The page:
In celebration of its 90th anniversary, the San Diego Museum of Man - which opened in 1915 as part of the Panama-California Exposition - will highlight its enduring connection to Latin American culture with two new exhibits: “Passage to Panama: Past to Present” and “The Art of Being Kuna: Layers of Meaning Among the Kuna of Panama,” both opening Saturday, Aug. 20.
Both exhibits will be open through April, 2006, and will focus on the art and culture of three of Panama’s indigenous groups: the Kuna, the Choco and the Ngöbe.
A highly acclaimed traveling exhibit, “The Art of Being Kuna” was funded with support from the National Endowment for the Humanities and developed at the UCLA Fowler Museum of Cultural History.
The Museum of Man’s executive director, Mari Lyn Salvador, Ph.D., curated this vibrant exhibit, which is being shown in San Diego following a successful national tour which included the UCLA Fowler Museum; the National Museum of the American Indian, New York; the Field Museum, Chicago; and the Maxwell Museum of Anthropology, Albuquerque, New Mexico.
The end result of a long-time collaboration between Kuna cultural specialists and anthropologists from around the country, “The Art of Being Kuna” centers on “the importance of form and beauty for the Kuna in everyday life, narratives, ritual and healing and the visual arts,” Dr. Salvador says.
She explains that the Kuna are world-renowned for their “molas,” colorful and richly decorated appliqué blouses hand made by the Kuna women. An array of these vibrant textiles will be on display at the Museum, and during the exhibition’s opening weekend, Kuna women will offer the public a rare glimpse at the intricate art of mola-making, as well as the opportunity to purchase authentic molas.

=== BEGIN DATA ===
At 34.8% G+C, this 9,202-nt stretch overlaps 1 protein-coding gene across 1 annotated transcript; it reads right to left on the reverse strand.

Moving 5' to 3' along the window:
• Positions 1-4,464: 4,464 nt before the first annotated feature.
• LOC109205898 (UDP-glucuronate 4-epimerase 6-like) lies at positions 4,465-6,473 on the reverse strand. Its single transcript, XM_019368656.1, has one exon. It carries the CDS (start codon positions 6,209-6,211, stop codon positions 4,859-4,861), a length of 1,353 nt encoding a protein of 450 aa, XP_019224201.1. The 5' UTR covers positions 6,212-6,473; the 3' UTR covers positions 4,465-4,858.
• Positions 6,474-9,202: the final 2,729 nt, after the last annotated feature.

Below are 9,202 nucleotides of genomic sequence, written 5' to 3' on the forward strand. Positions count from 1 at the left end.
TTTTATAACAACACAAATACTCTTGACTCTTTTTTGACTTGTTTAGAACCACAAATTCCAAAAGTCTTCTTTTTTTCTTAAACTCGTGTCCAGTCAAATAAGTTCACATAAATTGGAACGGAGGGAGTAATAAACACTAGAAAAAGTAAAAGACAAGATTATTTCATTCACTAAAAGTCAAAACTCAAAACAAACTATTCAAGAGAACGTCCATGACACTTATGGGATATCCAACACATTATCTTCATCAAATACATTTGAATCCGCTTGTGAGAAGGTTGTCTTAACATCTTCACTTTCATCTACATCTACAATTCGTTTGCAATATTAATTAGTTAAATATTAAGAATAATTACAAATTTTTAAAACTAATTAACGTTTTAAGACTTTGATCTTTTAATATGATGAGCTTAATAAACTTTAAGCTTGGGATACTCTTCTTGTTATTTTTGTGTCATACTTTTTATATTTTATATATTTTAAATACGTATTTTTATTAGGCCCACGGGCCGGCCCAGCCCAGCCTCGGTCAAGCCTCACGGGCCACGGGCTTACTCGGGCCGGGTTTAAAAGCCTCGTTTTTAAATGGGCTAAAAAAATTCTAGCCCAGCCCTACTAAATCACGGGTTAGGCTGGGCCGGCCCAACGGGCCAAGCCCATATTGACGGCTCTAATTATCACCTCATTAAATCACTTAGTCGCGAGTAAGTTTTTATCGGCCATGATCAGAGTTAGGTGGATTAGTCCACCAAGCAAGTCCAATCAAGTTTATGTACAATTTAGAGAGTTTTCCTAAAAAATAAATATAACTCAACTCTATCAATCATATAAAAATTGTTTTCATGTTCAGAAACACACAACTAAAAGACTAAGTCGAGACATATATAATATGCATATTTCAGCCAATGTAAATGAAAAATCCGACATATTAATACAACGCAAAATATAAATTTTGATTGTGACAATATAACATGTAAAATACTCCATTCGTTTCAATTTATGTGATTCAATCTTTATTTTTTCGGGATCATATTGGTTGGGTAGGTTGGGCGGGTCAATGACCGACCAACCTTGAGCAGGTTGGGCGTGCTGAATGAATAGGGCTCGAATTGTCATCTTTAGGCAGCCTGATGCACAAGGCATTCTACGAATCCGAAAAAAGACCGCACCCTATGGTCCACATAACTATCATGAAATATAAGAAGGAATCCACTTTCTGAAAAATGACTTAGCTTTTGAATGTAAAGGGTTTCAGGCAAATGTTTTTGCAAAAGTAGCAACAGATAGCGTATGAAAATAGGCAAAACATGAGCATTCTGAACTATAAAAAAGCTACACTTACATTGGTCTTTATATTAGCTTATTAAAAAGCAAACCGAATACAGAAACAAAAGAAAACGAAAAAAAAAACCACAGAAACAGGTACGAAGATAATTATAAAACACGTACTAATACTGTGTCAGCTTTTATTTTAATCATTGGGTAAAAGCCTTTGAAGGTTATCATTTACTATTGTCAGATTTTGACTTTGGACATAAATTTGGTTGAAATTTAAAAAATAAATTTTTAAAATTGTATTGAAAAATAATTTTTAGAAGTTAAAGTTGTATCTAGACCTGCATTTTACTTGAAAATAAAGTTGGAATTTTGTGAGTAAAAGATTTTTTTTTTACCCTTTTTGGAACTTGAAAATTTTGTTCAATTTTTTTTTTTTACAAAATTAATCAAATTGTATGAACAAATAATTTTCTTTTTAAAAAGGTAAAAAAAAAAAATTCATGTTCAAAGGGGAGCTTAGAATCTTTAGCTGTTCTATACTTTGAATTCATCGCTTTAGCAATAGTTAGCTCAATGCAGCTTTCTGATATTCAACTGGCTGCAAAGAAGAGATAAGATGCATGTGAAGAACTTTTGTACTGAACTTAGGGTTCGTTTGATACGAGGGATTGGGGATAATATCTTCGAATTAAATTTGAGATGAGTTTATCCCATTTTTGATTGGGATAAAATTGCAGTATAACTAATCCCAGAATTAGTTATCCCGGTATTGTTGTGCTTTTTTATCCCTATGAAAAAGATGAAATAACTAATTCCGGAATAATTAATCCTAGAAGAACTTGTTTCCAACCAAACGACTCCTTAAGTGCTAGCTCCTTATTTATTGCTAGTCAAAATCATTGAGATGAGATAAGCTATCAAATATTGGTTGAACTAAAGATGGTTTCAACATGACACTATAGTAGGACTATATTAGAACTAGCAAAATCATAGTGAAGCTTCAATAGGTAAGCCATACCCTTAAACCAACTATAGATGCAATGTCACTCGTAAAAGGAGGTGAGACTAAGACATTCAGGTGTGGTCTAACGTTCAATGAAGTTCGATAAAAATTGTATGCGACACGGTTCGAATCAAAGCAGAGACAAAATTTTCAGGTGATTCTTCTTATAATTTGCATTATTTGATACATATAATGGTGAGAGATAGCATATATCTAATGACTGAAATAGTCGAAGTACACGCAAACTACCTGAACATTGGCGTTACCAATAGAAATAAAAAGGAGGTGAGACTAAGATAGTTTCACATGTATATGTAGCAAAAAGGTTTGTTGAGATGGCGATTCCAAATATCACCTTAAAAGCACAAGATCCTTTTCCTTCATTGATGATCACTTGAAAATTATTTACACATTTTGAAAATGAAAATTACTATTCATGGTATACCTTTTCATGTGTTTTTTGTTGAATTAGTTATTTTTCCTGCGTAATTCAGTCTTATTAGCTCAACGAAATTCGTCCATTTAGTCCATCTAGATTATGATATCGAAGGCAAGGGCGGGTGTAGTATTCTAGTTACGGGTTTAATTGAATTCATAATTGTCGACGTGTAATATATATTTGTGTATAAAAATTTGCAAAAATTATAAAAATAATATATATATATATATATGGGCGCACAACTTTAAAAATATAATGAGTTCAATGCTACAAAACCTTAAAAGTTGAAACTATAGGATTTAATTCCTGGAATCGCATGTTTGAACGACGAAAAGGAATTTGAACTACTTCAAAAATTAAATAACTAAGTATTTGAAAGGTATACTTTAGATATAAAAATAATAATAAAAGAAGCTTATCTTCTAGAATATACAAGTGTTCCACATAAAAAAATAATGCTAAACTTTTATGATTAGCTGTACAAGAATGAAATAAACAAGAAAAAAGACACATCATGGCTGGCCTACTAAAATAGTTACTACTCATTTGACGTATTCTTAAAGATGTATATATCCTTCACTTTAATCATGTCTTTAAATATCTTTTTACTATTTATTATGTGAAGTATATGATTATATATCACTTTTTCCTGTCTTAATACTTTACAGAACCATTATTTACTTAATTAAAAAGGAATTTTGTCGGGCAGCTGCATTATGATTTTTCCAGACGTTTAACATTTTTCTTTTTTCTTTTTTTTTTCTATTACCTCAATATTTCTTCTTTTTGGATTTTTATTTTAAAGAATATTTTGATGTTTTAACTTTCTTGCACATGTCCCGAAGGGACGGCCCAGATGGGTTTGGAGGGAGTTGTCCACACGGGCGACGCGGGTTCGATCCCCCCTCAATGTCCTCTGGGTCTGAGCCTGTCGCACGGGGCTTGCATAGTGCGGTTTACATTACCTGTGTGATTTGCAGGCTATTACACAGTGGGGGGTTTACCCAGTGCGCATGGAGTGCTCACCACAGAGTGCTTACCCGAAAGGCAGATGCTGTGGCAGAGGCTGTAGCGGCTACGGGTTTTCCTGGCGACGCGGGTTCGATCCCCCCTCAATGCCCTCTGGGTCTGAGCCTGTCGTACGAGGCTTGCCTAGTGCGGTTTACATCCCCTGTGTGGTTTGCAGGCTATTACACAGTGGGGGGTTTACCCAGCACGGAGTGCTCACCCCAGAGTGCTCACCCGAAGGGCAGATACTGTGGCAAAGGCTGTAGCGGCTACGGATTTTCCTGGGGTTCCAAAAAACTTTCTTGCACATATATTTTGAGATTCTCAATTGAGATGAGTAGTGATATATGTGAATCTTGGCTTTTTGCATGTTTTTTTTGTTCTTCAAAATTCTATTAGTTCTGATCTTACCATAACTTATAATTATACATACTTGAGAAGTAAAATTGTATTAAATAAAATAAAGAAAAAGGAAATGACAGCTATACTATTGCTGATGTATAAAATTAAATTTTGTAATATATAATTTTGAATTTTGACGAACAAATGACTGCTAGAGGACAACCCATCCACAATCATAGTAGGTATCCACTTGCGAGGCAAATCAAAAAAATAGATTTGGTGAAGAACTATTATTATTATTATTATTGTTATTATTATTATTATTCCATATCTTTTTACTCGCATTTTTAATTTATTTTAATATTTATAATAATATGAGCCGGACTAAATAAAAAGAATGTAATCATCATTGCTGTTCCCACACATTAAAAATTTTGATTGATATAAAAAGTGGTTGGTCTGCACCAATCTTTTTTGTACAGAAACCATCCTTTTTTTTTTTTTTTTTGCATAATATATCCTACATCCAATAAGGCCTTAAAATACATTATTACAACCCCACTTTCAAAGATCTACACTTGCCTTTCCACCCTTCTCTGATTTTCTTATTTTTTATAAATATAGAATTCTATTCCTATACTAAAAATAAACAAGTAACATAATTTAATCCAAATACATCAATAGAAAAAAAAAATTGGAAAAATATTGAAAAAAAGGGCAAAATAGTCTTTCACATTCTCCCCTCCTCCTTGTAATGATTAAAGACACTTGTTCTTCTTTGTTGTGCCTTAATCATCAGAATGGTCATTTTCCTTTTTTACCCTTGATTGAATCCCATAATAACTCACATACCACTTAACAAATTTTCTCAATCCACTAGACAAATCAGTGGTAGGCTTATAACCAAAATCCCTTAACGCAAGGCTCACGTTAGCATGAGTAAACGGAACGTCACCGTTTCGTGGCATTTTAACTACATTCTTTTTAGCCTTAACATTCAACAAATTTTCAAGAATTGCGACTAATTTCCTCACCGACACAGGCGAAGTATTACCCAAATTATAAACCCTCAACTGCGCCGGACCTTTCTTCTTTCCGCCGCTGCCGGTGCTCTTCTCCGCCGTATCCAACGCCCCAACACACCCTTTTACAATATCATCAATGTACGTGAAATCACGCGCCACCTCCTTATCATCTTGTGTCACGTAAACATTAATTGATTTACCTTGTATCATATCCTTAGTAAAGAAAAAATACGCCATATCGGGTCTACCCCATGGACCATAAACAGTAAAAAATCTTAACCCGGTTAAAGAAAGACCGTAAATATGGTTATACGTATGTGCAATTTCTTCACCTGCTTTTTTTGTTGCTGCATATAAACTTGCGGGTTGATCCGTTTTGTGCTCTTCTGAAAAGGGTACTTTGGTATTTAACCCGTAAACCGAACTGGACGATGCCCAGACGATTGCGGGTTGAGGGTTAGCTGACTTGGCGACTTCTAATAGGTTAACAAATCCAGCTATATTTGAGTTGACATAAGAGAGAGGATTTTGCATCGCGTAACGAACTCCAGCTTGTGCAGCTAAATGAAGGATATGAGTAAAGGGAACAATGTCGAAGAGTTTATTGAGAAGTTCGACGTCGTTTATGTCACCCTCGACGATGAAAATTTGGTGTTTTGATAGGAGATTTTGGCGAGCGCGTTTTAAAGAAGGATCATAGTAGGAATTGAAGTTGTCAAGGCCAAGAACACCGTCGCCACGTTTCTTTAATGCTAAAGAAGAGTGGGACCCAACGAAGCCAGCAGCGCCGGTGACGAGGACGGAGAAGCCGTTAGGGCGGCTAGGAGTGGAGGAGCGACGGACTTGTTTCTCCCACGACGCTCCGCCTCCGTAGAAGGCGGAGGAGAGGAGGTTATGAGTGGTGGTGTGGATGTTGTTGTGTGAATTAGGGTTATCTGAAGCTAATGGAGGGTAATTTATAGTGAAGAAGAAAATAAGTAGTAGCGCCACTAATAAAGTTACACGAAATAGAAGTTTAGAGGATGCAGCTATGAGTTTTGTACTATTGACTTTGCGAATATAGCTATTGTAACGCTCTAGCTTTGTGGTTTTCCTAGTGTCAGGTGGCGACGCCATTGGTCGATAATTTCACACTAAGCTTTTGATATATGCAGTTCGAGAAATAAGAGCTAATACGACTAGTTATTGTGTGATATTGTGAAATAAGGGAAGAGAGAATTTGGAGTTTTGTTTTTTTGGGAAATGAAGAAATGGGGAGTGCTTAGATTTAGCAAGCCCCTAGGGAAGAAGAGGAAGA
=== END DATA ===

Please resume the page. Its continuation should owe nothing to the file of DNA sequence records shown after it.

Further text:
In addition to the molas, the exhibit features 300 objects - including baskets, wooden objects and gold jewelry - plus photo panels, video stations and interpretive labels.
Phillips Collection Documents Choco and Ngöbe Cultures
Also featured as part of the Museum’s 90th anniversary celebration is “Passage to Panama,” a collection which documents the culture of the Embera and Wounaan (historically considered one group, the Chocö) from the Darien Rainforest, and the Ngöbe (also known as the Guaymí) from the mountain areas of Chiriqui and Veraguas.
Grace Johnson, the Museum’s Curator of Latin American Collections, developed the exhibition, which is largely derived from the extensive collection of San Diegans William and Evelyn Phillips.
“During the 1950’s, the Phillips traveled throughout Panama, learning about and collecting an array of ethnographic materials and cultural items and taking photographs,” Johnson said.
In 1958, the Museum of Man mounted an exhibition based on their acquisitions, “The Chocö Jungle Hall.” According to Johnson, the Museum’s newest version of this exhibit features more than 200 items from the Phillips collection, plus photographs, and more recent Museum additions.
Located beneath the landmark California Tower in Balboa Park, the San Diego Museum of Man is an educational, non-profit corporation. As part of the Panama-California Exposition, the Museum exhibited “The Story of Man through the Ages,” as well as artifacts from the Southwest and South America, which became the core of its permanent collections. In late 1915, a group of San Diegans formed the San Diego Museum Association, establishing a museum of anthropology with a collection of more than 5,000 items. In 1942 it was officially named the San Diego Museum of Man.